WASHINGTON - The prospects of Ms Kathleen Troia "K.T." McFarland's confirmation as US ambassador to Singapore are looking grim, according to a CNN report.
This is as questions continued to be raised over whether she properly disclosed to Congress her communications with former national security adviser Michael Flynn, CNN reported on Wednesday.
Lawmakers and senior aides told CNN they expect the Senate to send her nomination back to the White House when this year's session takes a recess at the end of the week.
Ms McFarland, 66, previously served as Mr Flynn's deputy. She came under the spotlight earlier this month after Mr Flynn's plea agreement with Justice Department special counsel Robert Mueller appeared to be at odds with her testimony to Congress.
Senate Foreign Relations chairman Bob Corker, whose committee oversees the McFarland nomination, told CNN that the Senate plans to send her nomination back, adding that the White House "will have to make decisions on whether they renominate" her.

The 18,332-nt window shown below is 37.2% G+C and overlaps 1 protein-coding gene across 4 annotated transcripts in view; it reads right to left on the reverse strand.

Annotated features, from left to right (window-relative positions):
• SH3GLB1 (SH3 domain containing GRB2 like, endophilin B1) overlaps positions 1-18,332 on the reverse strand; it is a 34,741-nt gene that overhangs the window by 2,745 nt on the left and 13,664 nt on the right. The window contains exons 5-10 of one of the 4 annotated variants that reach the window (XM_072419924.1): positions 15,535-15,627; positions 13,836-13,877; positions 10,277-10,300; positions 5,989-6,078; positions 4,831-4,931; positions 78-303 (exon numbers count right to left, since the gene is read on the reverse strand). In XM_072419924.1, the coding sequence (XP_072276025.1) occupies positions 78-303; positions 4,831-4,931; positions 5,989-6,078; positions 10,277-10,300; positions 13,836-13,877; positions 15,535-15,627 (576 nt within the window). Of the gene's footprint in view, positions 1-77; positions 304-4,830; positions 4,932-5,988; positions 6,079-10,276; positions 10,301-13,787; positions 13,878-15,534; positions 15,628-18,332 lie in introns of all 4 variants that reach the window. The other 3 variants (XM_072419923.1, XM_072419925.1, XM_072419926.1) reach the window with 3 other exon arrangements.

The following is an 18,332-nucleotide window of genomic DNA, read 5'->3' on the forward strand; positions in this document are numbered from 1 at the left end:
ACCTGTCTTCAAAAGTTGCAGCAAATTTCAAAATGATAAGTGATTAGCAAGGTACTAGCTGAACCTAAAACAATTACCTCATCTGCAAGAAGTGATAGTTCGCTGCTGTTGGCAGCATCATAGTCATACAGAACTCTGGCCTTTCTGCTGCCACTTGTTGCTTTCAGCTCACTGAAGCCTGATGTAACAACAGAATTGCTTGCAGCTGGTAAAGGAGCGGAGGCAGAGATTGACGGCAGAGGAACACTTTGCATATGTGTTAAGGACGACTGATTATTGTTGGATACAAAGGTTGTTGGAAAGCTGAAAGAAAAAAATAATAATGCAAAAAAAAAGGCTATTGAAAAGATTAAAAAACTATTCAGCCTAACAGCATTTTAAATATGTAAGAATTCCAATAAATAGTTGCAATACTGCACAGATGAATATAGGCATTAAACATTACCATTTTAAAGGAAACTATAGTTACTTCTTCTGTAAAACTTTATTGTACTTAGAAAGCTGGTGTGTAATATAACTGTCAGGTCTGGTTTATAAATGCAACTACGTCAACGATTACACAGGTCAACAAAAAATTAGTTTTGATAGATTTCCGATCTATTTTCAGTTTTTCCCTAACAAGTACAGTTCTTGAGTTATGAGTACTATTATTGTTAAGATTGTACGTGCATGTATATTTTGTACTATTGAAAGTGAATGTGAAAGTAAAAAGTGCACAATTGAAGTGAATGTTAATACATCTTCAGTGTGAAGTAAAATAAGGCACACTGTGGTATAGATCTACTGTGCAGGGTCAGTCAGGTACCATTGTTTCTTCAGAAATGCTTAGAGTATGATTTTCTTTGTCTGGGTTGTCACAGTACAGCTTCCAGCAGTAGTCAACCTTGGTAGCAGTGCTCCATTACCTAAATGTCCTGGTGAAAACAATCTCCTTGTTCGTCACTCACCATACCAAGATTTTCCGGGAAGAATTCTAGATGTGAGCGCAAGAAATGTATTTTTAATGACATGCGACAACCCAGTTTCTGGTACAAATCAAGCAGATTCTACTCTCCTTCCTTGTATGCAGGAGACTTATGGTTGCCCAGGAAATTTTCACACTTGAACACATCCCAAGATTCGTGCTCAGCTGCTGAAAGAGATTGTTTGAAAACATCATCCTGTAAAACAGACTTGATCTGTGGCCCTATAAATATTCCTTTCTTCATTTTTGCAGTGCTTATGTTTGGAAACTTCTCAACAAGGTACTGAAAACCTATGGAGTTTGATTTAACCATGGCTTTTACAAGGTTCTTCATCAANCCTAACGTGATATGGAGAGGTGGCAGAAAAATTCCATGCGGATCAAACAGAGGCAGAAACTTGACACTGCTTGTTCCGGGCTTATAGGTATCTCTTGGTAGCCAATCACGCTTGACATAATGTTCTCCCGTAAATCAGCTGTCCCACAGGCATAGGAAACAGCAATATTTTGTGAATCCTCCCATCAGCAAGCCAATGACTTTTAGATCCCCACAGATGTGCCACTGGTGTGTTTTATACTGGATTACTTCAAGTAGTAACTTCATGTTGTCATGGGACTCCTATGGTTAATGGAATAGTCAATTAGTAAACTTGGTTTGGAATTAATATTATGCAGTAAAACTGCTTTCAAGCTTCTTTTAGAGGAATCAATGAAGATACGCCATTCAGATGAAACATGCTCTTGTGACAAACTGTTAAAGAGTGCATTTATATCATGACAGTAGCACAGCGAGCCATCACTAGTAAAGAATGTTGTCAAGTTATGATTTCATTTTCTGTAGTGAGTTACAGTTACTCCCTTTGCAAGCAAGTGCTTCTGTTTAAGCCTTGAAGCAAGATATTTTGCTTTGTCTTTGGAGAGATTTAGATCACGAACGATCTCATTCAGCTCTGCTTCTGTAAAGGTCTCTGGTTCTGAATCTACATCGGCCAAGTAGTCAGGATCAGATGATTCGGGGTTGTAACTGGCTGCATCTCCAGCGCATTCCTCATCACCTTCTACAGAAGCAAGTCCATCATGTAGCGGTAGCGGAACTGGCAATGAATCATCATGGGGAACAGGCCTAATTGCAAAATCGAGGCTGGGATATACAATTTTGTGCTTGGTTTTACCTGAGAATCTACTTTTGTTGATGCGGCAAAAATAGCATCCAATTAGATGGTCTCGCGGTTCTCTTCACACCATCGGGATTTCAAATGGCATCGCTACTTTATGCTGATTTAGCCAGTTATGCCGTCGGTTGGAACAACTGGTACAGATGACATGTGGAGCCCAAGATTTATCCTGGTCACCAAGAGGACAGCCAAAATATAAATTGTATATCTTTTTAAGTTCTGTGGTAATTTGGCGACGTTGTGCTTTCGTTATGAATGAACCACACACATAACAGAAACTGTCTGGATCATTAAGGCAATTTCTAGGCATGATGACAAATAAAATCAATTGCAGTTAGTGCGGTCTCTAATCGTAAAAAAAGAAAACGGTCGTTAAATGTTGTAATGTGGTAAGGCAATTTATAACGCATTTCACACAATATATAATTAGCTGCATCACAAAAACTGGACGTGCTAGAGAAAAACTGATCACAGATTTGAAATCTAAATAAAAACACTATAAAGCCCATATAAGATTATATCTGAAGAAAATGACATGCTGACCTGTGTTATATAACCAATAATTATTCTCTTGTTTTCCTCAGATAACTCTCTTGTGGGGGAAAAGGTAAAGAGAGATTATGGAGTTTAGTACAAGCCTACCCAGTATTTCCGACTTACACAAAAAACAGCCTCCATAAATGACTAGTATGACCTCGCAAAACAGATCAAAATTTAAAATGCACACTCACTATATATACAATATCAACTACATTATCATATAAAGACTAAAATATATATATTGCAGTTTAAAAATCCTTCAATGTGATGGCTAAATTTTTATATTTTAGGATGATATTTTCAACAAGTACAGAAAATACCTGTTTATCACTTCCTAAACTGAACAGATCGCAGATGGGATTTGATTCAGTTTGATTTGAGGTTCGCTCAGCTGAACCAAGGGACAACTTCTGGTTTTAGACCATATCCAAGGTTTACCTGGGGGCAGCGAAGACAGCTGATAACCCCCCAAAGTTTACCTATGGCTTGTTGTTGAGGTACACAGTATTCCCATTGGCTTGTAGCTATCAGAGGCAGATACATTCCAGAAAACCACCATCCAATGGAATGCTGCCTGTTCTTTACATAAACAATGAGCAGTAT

"Nominees that have other productive lives they can lead probably have to assess themselves whether it makes a lot of sense to continue on because it does put your life on hold," CNN quoted him as saying. "Before any of these other things came out, there were significant Democratic objections to this nominee - the nominee is aware of that. This obviously makes it more difficult."
In order to be confirmed, Ms McFarland will need support from Senate Democrats to expedite a vote. But Democratic officials say it is not going to happen, said CNN.
"No chance she gets confirmed by year's end," a Senate Democratic leadership aide said.
The controversy surrounding Ms McFarland's nomination ignited earlier this month after court documents showed that Mr Flynn spoke to a senior transition team official about what to discuss with then Russian ambassador Sergey Kislyak after the Obama administration issued new sanctions against Russia on Dec 29 last year.
While Ms McFarland was not mentioned in the court papers, US media reports identified her as the transition team official.
Ms McFarland had told the Senate Foreign Relations Committee in September that she "was not aware" of any communication between Mr Flynn and Mr Kislyak.
The majority of US ambassadors posted overseas are career State Department officials. In recent years, about 30 per cent of them were political appointees, posted especially to countries with which Washington has significant ties.
US ambassadors to Singapore have been political appointees since veteran diplomat J. Stapleton Roy left in 1986.